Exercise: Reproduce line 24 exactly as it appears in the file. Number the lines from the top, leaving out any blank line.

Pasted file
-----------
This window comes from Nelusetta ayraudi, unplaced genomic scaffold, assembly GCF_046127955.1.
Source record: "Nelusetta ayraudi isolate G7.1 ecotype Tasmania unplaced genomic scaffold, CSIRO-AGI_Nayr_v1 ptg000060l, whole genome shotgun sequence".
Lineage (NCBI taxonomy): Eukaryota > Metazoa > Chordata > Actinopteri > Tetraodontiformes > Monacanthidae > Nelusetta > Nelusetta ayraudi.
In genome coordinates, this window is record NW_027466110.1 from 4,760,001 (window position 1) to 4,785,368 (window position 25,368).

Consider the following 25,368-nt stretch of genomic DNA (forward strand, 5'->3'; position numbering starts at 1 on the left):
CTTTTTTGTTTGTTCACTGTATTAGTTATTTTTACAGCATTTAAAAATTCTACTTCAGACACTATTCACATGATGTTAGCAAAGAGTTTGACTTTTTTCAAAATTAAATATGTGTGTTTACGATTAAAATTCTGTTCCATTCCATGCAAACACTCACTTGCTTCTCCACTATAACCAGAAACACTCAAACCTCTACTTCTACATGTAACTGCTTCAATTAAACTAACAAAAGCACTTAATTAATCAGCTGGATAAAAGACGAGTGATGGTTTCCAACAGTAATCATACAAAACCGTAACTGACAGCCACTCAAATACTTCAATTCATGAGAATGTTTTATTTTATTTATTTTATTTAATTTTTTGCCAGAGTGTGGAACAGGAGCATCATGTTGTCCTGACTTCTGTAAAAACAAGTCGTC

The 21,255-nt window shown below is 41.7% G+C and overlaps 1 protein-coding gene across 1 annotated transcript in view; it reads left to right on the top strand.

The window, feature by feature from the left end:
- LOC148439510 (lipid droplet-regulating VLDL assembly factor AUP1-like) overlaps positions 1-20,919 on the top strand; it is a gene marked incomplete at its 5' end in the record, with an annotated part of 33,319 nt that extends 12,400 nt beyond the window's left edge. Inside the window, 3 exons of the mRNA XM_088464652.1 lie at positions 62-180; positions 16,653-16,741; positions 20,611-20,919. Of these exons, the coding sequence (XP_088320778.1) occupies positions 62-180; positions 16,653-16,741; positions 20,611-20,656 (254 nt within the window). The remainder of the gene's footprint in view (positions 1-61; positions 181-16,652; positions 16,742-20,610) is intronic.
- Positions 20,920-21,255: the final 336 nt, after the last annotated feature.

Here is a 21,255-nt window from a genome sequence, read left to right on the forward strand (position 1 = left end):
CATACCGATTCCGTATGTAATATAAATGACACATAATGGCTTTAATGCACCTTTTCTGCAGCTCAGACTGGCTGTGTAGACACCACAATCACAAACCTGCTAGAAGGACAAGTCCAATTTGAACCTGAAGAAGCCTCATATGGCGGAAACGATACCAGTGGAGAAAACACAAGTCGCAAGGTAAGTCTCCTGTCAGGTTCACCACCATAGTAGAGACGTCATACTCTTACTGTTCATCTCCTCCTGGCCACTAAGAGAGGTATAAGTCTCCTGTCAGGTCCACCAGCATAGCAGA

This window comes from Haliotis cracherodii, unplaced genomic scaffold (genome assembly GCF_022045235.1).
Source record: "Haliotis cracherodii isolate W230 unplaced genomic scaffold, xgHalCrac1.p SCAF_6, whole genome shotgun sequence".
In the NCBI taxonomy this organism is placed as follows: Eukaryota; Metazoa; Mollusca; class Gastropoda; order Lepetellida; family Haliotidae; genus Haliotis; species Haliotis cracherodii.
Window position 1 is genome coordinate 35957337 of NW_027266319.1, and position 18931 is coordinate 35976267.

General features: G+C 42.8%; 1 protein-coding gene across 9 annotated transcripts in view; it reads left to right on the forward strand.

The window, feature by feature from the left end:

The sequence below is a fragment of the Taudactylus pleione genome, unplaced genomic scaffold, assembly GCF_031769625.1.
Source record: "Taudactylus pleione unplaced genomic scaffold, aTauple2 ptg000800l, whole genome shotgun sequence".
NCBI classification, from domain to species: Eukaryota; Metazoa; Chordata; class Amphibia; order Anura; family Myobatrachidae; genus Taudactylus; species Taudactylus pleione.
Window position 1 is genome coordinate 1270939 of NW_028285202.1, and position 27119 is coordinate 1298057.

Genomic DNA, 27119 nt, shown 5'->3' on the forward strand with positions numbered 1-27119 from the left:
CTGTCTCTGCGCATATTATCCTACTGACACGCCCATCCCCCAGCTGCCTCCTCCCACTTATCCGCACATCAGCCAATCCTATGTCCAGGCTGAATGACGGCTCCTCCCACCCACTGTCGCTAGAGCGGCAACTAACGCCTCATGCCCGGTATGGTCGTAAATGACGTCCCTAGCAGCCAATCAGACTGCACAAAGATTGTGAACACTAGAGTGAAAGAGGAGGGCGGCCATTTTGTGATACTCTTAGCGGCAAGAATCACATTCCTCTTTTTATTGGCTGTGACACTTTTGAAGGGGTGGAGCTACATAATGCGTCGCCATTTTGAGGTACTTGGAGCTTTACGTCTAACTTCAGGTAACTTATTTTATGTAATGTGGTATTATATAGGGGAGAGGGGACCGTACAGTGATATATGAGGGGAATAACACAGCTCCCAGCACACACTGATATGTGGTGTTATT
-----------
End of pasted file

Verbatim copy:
CTGTCTCTGCGCATATTATCCTACTGACACGCCCATCCCCCAGCTGCCTCCTCCCACTTATCCGCACATCAGCCAATCCTATGTCCAGGCTGAATGACGGCTCCTCCCACCCACTGTCGCTAGAGCGGCAACTAACGCCTCATGCCCGGTATGGTCGTAAATGACGTCCCTAGCAGCCAATCAGACTGCACAAAGATTGTGAACACTAGAGTGAAAGAGGAGGGCGGCCATTTTGTGATACTCTTAGCGGCAAGAATCACATTCCTCTTTTTATTGGCTGTGACACTTTTGAAGGGGTGGAGCTACATAATGCGTCGCCATTTTGAGGTACTTGGAGCTTTACGTCTAACTTCAGGTAACTTATTTTATGTAATGTGGTATTATATAGGGGAGAGGGGACCGTACAGTGATATATGAGGGGAATAACACAGCTCCCAGCACACACTGATATGTGGTGTTATT